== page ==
Authors:
 [1];  [2];  [2];  [3];  [3];  [2]; ORCiD logo [1]; ORCiD logo [1]
  1. National Renewable Energy Laboratory (NREL), Golden, CO (United States)
  2. Argonne National Lab. (ANL), Argonne, IL (United States)
  3. Colorado School of Mines, Golden, CO (United States)
Publication Date:
Research Org.:
National Renewable Energy Lab. (NREL), Golden, CO (United States)
Sponsoring Org.:
USDOE Office of Energy Efficiency and Renewable Energy (EERE), Fuel Cell Technologies Office (EE-3F)
OSTI Identifier:
1578258
Report Number(s):
NREL/JA-5900-74843
Journal ID: ISSN 1944-8244
Grant/Contract Number:  
AC36-08GO28308
Resource Type:
Accepted Manuscript
Journal Name:
ACS Applied Materials and Interfaces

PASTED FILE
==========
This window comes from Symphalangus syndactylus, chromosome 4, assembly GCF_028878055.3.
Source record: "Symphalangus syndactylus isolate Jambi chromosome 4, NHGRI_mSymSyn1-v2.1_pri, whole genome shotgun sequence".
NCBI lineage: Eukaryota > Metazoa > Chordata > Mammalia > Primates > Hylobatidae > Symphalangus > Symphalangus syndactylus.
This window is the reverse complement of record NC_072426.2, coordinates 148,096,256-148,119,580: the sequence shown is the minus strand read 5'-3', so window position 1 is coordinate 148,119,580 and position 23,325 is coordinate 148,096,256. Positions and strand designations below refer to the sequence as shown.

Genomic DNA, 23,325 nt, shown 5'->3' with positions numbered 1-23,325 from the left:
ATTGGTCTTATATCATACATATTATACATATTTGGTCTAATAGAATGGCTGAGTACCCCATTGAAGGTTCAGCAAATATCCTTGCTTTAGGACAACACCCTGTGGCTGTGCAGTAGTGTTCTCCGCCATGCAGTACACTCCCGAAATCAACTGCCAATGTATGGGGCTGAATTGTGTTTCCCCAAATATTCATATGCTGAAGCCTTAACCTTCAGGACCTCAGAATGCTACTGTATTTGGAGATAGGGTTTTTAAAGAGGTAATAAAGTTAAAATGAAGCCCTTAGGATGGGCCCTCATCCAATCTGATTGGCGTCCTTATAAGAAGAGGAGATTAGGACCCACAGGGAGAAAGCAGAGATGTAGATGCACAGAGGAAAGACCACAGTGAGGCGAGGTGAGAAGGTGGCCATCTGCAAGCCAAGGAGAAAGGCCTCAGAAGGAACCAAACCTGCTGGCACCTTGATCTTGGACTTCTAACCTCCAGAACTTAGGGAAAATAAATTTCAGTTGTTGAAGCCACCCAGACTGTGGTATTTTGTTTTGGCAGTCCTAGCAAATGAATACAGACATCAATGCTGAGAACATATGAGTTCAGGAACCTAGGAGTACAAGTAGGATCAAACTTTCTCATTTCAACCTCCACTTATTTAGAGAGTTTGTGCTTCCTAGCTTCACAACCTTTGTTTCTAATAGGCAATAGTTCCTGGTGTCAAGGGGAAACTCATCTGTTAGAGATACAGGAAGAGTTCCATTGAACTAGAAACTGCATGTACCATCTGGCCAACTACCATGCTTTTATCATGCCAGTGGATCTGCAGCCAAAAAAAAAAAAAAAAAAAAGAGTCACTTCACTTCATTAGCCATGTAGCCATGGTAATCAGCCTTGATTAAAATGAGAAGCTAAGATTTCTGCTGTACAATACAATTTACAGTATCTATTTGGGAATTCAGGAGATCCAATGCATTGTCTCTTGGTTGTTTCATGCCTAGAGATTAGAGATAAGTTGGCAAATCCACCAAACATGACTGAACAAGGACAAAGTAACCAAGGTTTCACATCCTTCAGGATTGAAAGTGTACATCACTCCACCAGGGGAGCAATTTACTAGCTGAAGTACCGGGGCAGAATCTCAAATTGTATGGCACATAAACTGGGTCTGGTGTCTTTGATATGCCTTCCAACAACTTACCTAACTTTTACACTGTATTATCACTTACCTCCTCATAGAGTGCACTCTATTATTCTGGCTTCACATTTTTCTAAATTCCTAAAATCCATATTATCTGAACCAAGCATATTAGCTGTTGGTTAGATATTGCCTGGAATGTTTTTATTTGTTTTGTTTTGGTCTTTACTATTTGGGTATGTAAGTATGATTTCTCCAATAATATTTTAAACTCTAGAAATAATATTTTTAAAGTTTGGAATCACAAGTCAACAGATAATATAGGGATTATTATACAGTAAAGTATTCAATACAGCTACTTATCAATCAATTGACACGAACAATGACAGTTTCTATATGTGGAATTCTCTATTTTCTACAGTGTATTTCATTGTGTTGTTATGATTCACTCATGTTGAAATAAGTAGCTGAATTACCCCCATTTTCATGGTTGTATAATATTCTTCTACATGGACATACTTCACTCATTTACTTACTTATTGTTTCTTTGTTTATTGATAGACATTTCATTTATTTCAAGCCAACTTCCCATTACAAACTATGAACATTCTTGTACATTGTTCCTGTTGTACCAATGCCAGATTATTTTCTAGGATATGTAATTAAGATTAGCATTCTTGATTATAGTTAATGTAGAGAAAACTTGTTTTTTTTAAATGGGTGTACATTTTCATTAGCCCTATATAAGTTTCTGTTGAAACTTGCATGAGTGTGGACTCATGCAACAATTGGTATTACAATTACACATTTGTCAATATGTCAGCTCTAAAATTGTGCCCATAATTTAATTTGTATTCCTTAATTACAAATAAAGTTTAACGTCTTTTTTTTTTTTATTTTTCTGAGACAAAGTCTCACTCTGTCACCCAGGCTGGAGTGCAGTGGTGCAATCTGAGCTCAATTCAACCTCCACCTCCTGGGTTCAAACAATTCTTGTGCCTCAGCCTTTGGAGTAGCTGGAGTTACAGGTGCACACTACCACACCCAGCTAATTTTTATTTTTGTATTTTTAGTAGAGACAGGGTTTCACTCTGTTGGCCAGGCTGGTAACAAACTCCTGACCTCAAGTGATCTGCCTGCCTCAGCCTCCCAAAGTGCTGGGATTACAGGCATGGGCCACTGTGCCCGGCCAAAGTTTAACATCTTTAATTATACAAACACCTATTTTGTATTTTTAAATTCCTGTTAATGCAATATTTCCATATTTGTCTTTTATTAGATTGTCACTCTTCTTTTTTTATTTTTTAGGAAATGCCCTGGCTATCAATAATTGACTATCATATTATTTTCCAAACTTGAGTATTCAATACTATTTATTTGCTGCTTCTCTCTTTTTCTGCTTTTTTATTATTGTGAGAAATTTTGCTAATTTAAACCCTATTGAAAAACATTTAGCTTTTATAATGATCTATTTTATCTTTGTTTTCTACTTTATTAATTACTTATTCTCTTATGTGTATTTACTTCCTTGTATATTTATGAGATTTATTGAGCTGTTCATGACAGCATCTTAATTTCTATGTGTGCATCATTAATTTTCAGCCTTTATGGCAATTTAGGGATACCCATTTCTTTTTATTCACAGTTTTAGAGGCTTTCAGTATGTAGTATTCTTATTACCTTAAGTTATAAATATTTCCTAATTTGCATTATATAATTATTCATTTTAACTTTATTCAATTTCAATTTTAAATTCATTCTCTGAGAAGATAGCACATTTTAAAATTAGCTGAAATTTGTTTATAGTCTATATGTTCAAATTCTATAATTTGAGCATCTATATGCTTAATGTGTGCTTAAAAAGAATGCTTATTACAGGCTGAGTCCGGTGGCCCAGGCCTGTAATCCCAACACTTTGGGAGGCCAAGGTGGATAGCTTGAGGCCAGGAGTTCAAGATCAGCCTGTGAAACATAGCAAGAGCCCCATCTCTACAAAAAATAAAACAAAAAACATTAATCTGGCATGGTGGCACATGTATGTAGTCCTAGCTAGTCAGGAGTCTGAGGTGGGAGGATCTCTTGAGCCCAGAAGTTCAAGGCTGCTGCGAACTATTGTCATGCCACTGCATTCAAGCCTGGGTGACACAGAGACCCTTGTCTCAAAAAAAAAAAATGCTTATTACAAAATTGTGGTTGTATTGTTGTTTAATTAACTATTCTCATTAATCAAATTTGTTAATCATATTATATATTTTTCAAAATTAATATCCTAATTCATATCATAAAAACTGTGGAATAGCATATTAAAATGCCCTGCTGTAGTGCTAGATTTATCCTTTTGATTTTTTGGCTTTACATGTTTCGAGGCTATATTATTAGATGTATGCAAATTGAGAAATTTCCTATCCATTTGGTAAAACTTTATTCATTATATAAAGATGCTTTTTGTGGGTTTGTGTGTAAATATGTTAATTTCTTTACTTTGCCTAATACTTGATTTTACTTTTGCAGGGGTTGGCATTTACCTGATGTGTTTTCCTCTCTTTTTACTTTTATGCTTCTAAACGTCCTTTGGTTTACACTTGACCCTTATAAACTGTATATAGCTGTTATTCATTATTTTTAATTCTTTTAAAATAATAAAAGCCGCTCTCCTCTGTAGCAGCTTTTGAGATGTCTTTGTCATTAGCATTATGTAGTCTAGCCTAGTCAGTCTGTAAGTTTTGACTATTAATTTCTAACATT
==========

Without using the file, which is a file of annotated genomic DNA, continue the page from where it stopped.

Additional Journal Information:
Journal Volume: 11; Journal Issue: 48; Journal ID: ISSN 1944-8244
Publisher:
American Chemical Society (ACS)
Country of Publication:
United States
Language:
English
Subject:
36 MATERIALS SCIENCE; 71 CLASSICAL AND QUANTUM MECHANICS, GENERAL PHYSICS; low-temperature polymer electrolyte membrane exchange water electrolysis; rheology; catalyst inks; iridium oxide; ionomer; catalyst layer

Citation Formats

Khandavalli, Sunilkumar, Park, Jae Hyung, Kariuki, Nancy N., Zaccarine, Sarah F., Pylypenko, Svitlana, Myers, Deborah J., Ulsh, Michael J, and Mauger, Scott A. Investigation of the Microstructure and Rheology of Iridium Oxide Catalyst Inks for Low-Temperature Polymer Electrolyte Membrane Water Electrolyzers. United States: N. p., 2019. Web. doi:10.1021/acsami.9b14415.
Khandavalli, Sunilkumar, Park, Jae Hyung, Kariuki, Nancy N., Zaccarine, Sarah F., Pylypenko, Svitlana, Myers, Deborah J., Ulsh, Michael J, & Mauger, Scott A. Investigation of the Microstructure and Rheology of Iridium Oxide Catalyst Inks for Low-Temperature Polymer Electrolyte Membrane Water Electrolyzers. United States. doi:10.1021/acsami.9b14415.